The COVID-19 pandemic created a significant amount of stress for small business owners who were forced to shut down or operate in a limited capacity because of the risk of viral spread. According to a report by McKinsey and Co., some sectors could take more than 5 years to recover to 2019 levels, with industries like food service, recreation, and entertainment taking some of the biggest hits.
If you need additional funding during this trying time, you are not alone. Other small businesses are looking for help, and many financial providers are doing what they can to accommodate their needs. Get to know your options so you can secure the working capital needed to weather this storm.
1. Short Term Loans
One of the most common ways to secure funding as a small business owner is with a short term loan. These loan terms can be set for 1 to 3 years and start as low as $2,500 (going as high as $500,000). Short term loans are ideal if you need to cover basic costs immediately but anticipate growth and profitability in the long-run.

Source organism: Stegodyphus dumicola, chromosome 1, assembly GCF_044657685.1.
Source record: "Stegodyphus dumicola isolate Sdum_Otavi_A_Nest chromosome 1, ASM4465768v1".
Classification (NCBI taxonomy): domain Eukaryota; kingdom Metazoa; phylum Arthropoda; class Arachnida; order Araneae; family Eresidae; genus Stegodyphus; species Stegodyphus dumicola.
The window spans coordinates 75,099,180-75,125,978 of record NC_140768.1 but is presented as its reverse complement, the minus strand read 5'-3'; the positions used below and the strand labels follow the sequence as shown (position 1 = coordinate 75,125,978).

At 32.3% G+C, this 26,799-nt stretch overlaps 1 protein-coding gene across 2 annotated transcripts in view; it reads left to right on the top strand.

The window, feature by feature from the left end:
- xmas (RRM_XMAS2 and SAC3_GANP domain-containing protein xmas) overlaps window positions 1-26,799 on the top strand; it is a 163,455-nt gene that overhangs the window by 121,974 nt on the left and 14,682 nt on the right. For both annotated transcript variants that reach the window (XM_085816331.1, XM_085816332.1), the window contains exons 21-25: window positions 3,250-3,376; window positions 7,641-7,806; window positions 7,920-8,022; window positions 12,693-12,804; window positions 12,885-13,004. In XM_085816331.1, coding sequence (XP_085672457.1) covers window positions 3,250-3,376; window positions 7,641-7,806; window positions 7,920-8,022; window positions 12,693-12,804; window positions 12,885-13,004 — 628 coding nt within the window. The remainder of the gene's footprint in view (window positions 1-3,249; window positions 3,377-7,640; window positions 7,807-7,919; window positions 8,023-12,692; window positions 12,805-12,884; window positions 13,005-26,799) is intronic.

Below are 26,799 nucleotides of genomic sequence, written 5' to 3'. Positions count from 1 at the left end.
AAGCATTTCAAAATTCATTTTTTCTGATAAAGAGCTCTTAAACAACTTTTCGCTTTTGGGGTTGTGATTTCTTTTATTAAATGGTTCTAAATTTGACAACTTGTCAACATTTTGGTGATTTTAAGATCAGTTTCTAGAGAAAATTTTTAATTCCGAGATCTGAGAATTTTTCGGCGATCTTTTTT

The pandemic serves as a strong example of how short term loans help small businesses. A company could have taken out a loan to cover expenses like rent, utilities, and marketing during the lockdown period when they still had costs but no profits. Once the pandemic subsides, the business owner can pay back the loan with the profits they earn.
Interest rates for short term business loans start at 8%. Depending on your terms and business credit, you may have flexibility with your monthly payment and loan length, allowing you to pay it off sooner with the right financial planning.
2. Business Credit Cards
Another option to increase your financing options right now is with a business credit card. This works much in the same way as your personal cards. You can get approved for a credit limit and need to pay off the balance (or at least make the minimum payment) monthly.